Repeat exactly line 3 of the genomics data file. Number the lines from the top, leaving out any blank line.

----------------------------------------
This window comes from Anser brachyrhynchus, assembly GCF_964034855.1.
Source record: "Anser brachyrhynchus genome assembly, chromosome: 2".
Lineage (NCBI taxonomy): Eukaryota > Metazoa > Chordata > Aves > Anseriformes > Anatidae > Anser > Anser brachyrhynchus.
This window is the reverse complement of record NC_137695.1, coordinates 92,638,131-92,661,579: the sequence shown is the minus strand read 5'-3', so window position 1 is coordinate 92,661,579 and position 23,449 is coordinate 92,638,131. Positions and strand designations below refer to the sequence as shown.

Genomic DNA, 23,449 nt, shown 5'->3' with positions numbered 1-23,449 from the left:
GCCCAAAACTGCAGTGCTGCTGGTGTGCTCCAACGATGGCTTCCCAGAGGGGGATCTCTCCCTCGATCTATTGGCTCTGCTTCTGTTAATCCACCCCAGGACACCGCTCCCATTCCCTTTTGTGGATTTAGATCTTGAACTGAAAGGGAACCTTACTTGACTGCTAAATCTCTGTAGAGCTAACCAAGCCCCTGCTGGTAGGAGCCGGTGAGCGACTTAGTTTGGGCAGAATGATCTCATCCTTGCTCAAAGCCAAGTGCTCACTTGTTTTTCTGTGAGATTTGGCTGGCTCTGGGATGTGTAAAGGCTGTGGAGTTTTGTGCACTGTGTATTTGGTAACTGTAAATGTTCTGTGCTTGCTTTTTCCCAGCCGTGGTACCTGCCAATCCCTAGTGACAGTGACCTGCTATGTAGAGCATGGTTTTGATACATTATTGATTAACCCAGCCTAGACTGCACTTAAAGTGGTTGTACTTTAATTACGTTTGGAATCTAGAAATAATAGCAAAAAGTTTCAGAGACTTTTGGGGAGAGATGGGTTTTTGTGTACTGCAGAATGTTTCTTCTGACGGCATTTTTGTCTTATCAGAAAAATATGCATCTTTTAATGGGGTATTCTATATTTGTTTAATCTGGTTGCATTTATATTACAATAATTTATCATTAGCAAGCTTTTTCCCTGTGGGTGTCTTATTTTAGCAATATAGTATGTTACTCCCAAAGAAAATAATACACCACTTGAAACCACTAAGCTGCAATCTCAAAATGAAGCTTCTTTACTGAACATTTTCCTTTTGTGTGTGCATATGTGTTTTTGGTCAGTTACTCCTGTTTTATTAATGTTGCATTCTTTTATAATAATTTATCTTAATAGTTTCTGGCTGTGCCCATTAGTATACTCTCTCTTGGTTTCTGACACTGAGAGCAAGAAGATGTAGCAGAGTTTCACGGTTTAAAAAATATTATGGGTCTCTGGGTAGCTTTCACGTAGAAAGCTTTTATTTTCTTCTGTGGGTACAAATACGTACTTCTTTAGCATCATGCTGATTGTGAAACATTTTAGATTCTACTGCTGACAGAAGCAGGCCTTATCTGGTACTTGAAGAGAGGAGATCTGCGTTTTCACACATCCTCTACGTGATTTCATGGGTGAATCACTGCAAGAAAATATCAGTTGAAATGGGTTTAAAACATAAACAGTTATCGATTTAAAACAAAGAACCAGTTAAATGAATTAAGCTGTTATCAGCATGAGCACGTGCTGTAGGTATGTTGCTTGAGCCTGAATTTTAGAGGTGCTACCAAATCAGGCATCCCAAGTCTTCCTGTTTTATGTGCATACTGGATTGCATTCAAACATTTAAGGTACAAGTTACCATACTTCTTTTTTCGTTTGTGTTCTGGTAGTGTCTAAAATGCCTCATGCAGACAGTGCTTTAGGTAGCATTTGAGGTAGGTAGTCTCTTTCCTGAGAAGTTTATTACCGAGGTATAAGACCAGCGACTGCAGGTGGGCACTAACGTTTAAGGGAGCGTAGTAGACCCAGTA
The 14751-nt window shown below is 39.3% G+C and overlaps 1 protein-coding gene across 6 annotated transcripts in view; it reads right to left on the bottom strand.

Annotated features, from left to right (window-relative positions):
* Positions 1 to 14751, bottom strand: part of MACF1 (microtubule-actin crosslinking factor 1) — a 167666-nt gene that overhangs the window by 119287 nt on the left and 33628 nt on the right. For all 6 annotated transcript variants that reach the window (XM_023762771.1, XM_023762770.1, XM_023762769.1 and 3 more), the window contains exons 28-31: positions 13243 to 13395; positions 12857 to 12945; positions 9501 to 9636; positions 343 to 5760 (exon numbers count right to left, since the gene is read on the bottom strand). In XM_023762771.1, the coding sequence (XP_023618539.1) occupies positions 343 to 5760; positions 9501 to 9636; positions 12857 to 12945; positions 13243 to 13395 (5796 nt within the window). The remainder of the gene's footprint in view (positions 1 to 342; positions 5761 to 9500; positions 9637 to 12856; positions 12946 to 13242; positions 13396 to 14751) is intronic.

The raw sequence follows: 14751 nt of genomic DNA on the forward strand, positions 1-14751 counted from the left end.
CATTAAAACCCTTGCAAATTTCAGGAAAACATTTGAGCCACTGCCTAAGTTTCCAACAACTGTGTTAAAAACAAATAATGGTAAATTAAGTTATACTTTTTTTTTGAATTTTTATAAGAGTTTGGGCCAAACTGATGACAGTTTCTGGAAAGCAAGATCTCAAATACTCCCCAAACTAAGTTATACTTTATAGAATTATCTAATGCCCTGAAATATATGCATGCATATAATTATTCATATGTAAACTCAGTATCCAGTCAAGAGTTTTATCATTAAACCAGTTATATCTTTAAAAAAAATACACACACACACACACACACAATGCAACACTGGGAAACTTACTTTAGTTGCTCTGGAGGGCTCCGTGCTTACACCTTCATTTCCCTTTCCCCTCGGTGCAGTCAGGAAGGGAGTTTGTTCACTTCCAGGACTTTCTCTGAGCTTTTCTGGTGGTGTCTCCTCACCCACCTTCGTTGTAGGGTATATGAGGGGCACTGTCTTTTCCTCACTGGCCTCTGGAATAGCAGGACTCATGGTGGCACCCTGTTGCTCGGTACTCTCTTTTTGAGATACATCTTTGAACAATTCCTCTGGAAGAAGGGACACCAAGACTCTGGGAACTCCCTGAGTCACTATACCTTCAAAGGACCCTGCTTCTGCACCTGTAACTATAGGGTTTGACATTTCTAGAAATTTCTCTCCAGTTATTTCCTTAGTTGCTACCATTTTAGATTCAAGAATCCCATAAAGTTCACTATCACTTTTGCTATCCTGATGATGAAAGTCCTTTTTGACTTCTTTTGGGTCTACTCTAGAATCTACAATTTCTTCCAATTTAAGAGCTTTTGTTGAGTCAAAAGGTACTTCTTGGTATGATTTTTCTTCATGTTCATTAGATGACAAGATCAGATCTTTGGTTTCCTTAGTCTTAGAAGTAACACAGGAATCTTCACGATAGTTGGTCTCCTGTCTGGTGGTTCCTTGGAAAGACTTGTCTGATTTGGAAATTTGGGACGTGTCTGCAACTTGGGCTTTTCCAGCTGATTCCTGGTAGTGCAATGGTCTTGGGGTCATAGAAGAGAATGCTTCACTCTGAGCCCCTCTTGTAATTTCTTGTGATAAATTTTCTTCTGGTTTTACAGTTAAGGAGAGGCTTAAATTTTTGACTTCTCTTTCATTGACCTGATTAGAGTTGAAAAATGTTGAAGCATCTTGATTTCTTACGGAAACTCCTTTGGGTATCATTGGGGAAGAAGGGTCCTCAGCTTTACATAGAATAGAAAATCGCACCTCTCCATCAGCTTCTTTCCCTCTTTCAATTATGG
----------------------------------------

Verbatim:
Lineage (NCBI taxonomy): Eukaryota > Metazoa > Chordata > Aves > Anseriformes > Anatidae > Anser > Anser brachyrhynchus.